Ibn Arabi Quote

I was wedded to all the stars of the sky.There was not a single star left, and I married every one of them with great spiritual pleasure. Then I married the moon.

Ibn Arabi

I was wedded to all the stars of the sky.There was not a single star left, and I married every one of them with great spiritual pleasure. Then I married the moon.

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About Ibn Arabi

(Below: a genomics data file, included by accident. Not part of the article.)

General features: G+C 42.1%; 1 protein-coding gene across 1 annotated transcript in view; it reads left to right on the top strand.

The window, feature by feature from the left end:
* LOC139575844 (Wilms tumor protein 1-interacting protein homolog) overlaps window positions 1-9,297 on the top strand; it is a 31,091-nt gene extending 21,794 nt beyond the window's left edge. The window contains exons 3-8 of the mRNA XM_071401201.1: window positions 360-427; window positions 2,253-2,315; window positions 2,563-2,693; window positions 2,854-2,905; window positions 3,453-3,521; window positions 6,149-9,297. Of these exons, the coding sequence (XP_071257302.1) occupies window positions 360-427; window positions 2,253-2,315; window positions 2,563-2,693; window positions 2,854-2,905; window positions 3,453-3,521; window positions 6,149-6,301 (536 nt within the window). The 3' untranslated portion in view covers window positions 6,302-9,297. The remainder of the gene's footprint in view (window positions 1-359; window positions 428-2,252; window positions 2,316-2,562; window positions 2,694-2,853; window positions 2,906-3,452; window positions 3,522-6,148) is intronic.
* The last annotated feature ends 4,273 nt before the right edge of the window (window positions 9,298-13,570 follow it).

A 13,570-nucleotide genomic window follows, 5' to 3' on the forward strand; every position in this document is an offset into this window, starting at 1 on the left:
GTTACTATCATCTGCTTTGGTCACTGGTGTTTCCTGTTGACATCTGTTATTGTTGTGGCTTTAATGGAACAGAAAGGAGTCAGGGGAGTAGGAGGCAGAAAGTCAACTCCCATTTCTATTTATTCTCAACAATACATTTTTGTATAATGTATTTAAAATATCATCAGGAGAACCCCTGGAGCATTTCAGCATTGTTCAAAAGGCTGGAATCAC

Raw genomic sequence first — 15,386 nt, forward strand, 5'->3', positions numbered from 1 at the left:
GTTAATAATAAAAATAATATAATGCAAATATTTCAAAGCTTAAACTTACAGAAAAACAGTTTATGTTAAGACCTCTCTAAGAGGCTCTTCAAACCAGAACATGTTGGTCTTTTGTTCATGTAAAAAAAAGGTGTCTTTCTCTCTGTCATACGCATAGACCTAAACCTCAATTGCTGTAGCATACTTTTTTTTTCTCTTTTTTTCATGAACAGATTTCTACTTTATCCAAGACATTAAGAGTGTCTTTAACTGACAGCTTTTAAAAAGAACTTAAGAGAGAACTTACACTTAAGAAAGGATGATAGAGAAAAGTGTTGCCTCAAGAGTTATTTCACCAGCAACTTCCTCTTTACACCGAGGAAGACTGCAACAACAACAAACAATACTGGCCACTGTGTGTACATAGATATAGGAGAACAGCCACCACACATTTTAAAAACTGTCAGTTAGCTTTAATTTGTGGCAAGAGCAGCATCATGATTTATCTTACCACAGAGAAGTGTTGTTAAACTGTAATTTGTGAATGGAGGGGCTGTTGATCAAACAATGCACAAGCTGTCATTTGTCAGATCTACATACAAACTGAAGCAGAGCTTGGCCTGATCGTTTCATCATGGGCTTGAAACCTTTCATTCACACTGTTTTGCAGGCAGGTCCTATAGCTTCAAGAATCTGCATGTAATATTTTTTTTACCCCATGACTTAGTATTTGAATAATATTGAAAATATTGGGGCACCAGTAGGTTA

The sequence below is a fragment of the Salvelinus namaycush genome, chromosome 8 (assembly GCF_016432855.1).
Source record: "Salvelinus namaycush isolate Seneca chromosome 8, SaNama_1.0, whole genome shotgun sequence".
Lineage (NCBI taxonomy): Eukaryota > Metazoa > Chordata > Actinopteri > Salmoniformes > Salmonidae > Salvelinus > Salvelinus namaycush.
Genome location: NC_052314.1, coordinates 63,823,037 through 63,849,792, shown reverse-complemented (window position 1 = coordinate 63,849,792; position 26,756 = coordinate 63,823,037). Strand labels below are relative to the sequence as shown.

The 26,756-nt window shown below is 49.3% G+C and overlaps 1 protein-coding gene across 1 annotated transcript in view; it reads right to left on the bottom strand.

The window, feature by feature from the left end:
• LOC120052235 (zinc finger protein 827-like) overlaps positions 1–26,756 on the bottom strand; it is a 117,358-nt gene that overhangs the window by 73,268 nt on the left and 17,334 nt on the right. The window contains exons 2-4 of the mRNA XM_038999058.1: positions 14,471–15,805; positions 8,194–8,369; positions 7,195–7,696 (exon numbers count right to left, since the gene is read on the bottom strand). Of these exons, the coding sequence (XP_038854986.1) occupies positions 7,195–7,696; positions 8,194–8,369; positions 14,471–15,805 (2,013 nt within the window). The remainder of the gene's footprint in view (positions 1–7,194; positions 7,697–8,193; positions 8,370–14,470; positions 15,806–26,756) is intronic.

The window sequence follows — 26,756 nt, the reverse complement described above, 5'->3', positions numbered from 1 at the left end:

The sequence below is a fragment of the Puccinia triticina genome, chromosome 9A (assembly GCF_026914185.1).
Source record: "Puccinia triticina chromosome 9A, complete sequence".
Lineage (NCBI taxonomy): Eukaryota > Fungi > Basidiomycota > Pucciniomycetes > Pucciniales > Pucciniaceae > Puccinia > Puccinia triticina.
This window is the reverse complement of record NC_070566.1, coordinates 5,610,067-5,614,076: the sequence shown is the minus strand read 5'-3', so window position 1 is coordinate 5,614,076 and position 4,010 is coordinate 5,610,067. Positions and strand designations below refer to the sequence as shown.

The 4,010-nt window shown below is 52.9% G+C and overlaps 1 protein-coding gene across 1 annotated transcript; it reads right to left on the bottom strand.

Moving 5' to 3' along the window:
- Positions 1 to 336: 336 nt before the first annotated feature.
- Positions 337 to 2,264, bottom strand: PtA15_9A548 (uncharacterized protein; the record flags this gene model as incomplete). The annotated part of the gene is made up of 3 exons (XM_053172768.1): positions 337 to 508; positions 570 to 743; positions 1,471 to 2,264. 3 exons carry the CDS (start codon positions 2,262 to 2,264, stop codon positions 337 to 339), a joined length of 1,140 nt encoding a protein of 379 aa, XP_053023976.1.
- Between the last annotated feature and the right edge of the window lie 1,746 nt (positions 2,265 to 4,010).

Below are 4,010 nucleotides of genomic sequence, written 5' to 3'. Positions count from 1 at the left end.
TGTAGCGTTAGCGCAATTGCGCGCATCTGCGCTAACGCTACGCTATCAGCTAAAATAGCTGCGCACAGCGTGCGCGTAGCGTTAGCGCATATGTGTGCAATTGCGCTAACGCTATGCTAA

Ibn ʿArabī (Arabic: ابن عربي, ALA-LC: Ibn ʻArabī‎; full name: أبو عبد الله محـمـد بن عربي الطائي الحاتمي, Abū ʻAbd Allāh Muḥammad ibn ʻArabī al-Ṭāʼī al-Ḥātimī; 1165–1240) was an Andalusi Arab scholar, mystic, poet, and philosopher, extremely influential within Islamic thought. Out of the 850 works attributed to him, some 700 are authentic while over 400 are still extant. His cosmological teachings became the dominant worldview in many parts of the Muslim world.His traditional titular is Muḥyīddīn (Arabic: محيي الدين; The Reviver of Religion). After he died, and specifically among practitioners of Sufism, he was renowned by the honorific title Shaykh al-Akbar (Arabic: الشيخ الأكبر). This, in turn, was the name from which the "Akbarian" school of Sufism derived its name, making him known as Doctor Maximus (The Greatest Teacher) in medieval Europe. Ibn ʿArabī is considered a saint by some scholars and Muslim communities.Ibn 'Arabi is known for being the first person to explicitly delineate the concept of "Wahdat ul-Wujud" ("Unity of Being"), a monist doctrine which claimed that all things in the universe are manifestations of a singular "reality". Ibn 'Arabi equated this "reality" with the entity he described as "the Absolute Being" ("al-wujud al-mutlaq").